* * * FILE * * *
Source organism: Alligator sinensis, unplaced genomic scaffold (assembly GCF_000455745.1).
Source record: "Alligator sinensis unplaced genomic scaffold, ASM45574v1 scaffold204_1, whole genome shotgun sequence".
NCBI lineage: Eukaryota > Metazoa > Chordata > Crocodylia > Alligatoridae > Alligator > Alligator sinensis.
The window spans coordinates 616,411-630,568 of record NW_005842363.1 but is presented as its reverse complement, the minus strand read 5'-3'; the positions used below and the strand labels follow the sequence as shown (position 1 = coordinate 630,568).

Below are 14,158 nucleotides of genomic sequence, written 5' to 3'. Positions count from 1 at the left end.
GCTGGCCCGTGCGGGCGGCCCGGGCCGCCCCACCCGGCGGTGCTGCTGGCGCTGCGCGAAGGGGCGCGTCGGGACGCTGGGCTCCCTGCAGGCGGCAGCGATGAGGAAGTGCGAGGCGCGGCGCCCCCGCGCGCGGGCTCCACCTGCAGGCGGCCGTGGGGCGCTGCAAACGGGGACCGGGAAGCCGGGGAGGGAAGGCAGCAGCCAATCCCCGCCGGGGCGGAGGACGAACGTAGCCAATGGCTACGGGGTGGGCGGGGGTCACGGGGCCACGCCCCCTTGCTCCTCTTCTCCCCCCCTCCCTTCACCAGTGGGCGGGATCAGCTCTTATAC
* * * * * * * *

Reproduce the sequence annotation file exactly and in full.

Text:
Source organism: Alligator sinensis, unplaced genomic scaffold (assembly GCF_000455745.1).
Source record: "Alligator sinensis unplaced genomic scaffold, ASM45574v1 scaffold204_1, whole genome shotgun sequence".
NCBI lineage: Eukaryota > Metazoa > Chordata > Crocodylia > Alligatoridae > Alligator > Alligator sinensis.
The window spans coordinates 616,411-630,568 of record NW_005842363.1 but is presented as its reverse complement, the minus strand read 5'-3'; the positions used below and the strand labels follow the sequence as shown (position 1 = coordinate 630,568).

Below are 14,158 nucleotides of genomic sequence, written 5' to 3'. Positions count from 1 at the left end.
GCTGGCCCGTGCGGGCGGCCCGGGCCGCCCCACCCGGCGGTGCTGCTGGCGCTGCGCGAAGGGGCGCGTCGGGACGCTGGGCTCCCTGCAGGCGGCAGCGATGAGGAAGTGCGAGGCGCGGCGCCCCCGCGCGCGGGCTCCACCTGCAGGCGGCCGTGGGGCGCTGCAAACGGGGACCGGGAAGCCGGGGAGGGAAGGCAGCAGCCAATCCCCGCCGGGGCGGAGGACGAACGTAGCCAATGGCTACGGGGTGGGCGGGGGTCACGGGGCCACGCCCCCTTGCTCCTCTTCTCCCCCCCTCCCTTCACCAGTGGGCGGGATCAGCTCTTATAC